The head of the California High-Speed Rail Authority told a group of farmers in Madera on Friday that the agency has not done a good enough job in listening to their concerns about the project.
"We need to do a better job of communicating," Roelof van Ark, CEO of the High-Speed Rail Authority, said at the Madera County Farm Bureau's regional conference.
Farmers have complained that the project will destroy farmland, hurt property values and make farming in the area difficult.
The project calls for an 800-mile system linking the state's urban centers with trains capable of speeds up to 220 mph. Service is not likely to begin until 2020 or later, after the system has grown to link Los Angeles and San Francisco.
The first phase of the plan is expected to stretch from Borden in Madera County to a location south of Corcoran.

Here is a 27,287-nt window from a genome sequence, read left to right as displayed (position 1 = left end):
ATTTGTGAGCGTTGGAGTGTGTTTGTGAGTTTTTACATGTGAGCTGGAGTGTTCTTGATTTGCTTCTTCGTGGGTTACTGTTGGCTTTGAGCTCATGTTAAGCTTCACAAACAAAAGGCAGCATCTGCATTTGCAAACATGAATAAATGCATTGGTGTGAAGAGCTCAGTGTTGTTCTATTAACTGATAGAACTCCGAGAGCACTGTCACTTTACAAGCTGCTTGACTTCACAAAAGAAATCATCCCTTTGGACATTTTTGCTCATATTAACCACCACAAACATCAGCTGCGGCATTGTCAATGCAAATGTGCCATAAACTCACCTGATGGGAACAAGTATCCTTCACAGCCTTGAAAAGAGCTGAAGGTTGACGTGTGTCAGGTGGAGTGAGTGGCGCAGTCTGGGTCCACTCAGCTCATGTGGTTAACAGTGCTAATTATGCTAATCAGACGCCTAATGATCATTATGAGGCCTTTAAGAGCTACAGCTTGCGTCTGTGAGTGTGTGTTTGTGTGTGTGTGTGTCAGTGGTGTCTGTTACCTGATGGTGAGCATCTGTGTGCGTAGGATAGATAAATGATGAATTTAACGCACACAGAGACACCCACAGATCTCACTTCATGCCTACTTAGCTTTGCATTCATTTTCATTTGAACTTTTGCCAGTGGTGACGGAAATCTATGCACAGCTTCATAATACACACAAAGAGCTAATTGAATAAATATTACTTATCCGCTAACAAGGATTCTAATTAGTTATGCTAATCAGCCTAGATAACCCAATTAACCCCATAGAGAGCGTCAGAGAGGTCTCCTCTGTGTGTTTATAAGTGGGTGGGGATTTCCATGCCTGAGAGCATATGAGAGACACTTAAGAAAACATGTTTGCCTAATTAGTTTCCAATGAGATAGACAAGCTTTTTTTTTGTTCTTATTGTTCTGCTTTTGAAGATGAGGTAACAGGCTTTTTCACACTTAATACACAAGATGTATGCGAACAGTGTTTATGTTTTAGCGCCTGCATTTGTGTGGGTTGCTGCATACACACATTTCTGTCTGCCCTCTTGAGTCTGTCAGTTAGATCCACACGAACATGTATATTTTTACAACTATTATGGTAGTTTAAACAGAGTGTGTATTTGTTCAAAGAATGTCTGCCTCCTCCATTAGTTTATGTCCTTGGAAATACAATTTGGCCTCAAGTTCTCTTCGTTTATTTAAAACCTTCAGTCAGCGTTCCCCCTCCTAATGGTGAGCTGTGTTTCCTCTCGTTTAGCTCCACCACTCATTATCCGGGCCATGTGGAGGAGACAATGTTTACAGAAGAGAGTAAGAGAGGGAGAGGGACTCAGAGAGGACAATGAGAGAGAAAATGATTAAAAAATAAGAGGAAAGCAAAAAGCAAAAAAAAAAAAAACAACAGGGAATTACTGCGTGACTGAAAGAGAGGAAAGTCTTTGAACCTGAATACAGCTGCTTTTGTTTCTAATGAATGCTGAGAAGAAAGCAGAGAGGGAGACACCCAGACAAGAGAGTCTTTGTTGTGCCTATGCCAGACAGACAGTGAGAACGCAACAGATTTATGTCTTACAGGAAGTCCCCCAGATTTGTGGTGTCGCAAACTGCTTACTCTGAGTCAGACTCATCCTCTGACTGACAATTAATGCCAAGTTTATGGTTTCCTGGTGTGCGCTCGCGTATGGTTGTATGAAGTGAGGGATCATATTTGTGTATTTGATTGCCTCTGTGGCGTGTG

To help alleviate farmers' concerns, van Ark said the authority is creating an agricultural working group that will include farm industry leaders and farmers.
"We want to find out what your concerns are so we can find solutions," van Ark said.
Van Ark acknowledged that the project will disrupt some farmers' lives, but he said the impact may not be as severe as some think. For example, he said, farmers in other countries with high-speed rail are able to farm near the train's tracks.
And almond growers who worry that wind generated from the trains will disrupt bees from pollinating don't need to be concerned, he said. The trains may generate winds of only about 10 mph.
"This is not a tornado," van Ark said. "But we have not done a very good job of explaining that to people."
Julia Berry, executive director of the Madera County Farm Bureau, was pleased that van Ark agreed to speak to the group and wants more involvement from farmers.
"I think there is a realization that there needs to be more communication and this is a step in the right direction," Berry said.
Her hope is that van Ark and other members of the authority will gain a better understanding of large-scale agriculture production in California.
"It is not like it is other foreign countries with high-speed rail," Berry said. "So I think there is a bit of a learning curve that needs to be addressed."